Self-motile bacteria may form meso-scale vortex patterns if their concentration is sufficiently large (7, 8, 18, 19). At very high volume fractions (*ϕ* ≳ 40%), steric repulsion and other short-range interactions (e.g., lubrication forces, flagellar bundling of neighboring cells) can be expected to govern physical reorientation and alignment, whereas intrinsic Brownian motion effects (30) become less important in this collision-dominated high-density regime (46). Chemotaxis (7, 18) can strongly affect bacterial dynamics in droplets or near liquid–gas interfaces but is less relevant in closed chambers as considered in our experiments. Recent direct measurements of individual *Escherichia coli* flow fields (30) suggest that hydrodynamic far-field interactions are negligible for bacterial reorientation, especially when bacteria swim close to a no-slip surface. Earlier experiments (8, 24, 25) on 2D films and 3D bulk suspensions also show that the average swimming speeds of individual bacteria [typically of the order of 10 μm/s in isolation (8, 30)] can be enhanced up to five times through collective hydrodynamic near-field effects. In the simplest approximation, however, a sufficiently dense bacterial suspension can be viewed as a system of deterministic, self-propelled, rod-like particles with an effective swimming speed *V* (for *B. subtilis* at *ϕ* ∼ 40% we find *V* ∼ 30 to 100 μm/s depending on oxygen concentration and boundary conditions). One of our objectives is to test such a minimal model against experiments in the limit of highly concentrated suspensions and to provide systematic guidance for more accurate future models.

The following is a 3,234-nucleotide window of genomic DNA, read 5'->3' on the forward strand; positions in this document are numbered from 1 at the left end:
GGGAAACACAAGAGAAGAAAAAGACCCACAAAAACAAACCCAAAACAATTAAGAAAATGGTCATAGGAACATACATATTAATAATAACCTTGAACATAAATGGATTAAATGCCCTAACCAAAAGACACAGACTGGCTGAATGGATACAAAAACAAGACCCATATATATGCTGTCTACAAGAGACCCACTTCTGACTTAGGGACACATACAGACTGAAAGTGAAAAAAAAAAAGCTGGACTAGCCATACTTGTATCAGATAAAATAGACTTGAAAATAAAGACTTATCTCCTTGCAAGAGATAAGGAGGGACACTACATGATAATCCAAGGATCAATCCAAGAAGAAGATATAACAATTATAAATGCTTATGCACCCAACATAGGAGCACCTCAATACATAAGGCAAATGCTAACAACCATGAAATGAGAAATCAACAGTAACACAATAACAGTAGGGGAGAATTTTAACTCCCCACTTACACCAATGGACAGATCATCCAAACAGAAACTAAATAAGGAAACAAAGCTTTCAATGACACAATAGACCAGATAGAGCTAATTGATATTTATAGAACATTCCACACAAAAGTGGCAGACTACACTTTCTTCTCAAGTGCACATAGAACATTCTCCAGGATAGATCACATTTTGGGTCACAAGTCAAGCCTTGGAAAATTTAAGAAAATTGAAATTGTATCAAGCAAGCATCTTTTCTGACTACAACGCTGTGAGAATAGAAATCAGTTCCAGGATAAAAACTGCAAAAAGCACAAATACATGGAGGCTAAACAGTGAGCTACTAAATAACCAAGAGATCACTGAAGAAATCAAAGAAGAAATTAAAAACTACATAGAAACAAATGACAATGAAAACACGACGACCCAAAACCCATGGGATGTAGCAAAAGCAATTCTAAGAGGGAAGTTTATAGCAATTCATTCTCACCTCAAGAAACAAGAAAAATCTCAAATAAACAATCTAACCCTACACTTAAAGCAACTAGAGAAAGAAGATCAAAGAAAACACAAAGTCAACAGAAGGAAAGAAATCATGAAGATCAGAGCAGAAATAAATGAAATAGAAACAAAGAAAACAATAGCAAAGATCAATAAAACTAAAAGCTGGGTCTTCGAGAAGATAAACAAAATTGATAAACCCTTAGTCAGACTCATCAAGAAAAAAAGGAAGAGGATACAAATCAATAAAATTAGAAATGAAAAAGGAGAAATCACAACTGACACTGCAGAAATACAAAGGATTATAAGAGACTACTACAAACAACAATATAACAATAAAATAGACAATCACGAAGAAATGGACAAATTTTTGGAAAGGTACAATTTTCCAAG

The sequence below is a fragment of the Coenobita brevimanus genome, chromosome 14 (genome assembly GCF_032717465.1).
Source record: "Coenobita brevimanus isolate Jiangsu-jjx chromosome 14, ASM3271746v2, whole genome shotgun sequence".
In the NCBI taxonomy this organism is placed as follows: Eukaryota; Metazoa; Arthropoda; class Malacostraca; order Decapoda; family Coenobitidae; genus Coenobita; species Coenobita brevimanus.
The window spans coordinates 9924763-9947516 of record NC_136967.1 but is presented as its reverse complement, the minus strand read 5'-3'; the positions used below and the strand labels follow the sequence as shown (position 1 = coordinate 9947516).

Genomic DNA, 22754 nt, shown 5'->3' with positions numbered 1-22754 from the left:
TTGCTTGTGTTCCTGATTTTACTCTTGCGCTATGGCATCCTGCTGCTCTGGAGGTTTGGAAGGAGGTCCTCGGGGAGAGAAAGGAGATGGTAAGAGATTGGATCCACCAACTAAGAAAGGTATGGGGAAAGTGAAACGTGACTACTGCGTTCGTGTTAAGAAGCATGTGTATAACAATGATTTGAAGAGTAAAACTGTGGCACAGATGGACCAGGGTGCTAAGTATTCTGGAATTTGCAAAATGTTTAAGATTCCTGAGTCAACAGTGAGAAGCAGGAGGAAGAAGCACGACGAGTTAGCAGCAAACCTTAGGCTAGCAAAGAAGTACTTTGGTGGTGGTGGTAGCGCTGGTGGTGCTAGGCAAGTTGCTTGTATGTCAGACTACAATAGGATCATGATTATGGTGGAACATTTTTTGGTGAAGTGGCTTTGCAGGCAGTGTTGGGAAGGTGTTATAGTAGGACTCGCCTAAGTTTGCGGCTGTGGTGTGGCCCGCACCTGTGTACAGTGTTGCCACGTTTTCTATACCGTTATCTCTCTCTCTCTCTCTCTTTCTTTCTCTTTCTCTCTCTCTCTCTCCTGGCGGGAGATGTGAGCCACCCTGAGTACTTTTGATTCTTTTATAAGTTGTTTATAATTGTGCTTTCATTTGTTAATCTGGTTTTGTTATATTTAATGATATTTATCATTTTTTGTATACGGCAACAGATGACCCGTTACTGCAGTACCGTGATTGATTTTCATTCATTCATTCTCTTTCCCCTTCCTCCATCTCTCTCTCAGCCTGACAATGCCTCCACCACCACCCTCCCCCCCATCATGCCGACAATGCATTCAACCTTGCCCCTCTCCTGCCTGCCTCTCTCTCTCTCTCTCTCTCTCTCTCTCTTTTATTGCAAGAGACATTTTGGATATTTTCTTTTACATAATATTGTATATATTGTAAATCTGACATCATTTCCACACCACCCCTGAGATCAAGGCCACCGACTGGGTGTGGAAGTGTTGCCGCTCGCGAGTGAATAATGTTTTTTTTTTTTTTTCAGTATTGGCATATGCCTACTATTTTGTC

### Non-Equilibrium Phase Diagram of the SPR Model.

To identify generic requirements for the formation of turbulent phases in active systems, we performed simulations of a minimal 2D SPR model with periodic boundary conditions (see *SI Appendix* for details). In its simplest form, the model assumes that a rod-shaped self-propelled particle moves deterministically in the overdamped low-Re regime with an effective swimming speed *V*, while interacting with the other particles by steric forces. Mutual repulsion is implemented by discretizing each rod into spherical segments and imposing a repulsive Yukawa force potential ∼ exp(-*r*/λ)/*r*, where *r* is the distance, between the segments of any two rods (i.e., the decay length λ > 0 defines the effective diameter of a rod of length *ℓ*). If two sufficiently long rods perform a pair collision, this short-range interaction results in an effective nematic (apolar) alignment, before the rods become pushed apart by the repulsive force.